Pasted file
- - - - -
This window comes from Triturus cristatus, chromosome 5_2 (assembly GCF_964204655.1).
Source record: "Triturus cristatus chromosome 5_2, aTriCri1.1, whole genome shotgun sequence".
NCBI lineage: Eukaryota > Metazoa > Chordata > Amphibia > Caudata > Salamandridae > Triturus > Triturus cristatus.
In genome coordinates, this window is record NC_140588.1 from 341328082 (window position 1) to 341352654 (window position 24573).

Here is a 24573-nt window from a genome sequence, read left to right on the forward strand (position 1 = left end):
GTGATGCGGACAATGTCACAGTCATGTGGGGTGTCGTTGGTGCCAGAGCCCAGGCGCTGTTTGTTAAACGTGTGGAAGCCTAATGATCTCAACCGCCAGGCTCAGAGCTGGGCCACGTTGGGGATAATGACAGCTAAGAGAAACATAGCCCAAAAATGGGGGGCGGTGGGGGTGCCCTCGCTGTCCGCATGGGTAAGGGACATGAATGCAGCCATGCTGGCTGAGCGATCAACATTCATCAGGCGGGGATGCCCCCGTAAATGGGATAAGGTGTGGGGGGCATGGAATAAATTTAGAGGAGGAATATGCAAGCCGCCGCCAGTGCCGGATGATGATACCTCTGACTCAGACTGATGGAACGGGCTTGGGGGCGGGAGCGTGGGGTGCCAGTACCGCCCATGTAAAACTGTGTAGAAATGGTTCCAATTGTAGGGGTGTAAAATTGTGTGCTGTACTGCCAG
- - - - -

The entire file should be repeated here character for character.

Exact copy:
This window comes from Triturus cristatus, chromosome 5_2 (assembly GCF_964204655.1).
Source record: "Triturus cristatus chromosome 5_2, aTriCri1.1, whole genome shotgun sequence".
NCBI lineage: Eukaryota > Metazoa > Chordata > Amphibia > Caudata > Salamandridae > Triturus > Triturus cristatus.
In genome coordinates, this window is record NC_140588.1 from 341328082 (window position 1) to 341352654 (window position 24573).

Here is a 24573-nt window from a genome sequence, read left to right on the forward strand (position 1 = left end):
GTGATGCGGACAATGTCACAGTCATGTGGGGTGTCGTTGGTGCCAGAGCCCAGGCGCTGTTTGTTAAACGTGTGGAAGCCTAATGATCTCAACCGCCAGGCTCAGAGCTGGGCCACGTTGGGGATAATGACAGCTAAGAGAAACATAGCCCAAAAATGGGGGGCGGTGGGGGTGCCCTCGCTGTCCGCATGGGTAAGGGACATGAATGCAGCCATGCTGGCTGAGCGATCAACATTCATCAGGCGGGGATGCCCCCGTAAATGGGATAAGGTGTGGGGGGCATGGAATAAATTTAGAGGAGGAATATGCAAGCCGCCGCCAGTGCCGGATGATGATACCTCTGACTCAGACTGATGGAACGGGCTTGGGGGCGGGAGCGTGGGGTGCCAGTACCGCCCATGTAAAACTGTGTAGAAATGGTTCCAATTGTAGGGGTGTAAAATTGTGTGCTGTACTGCCAG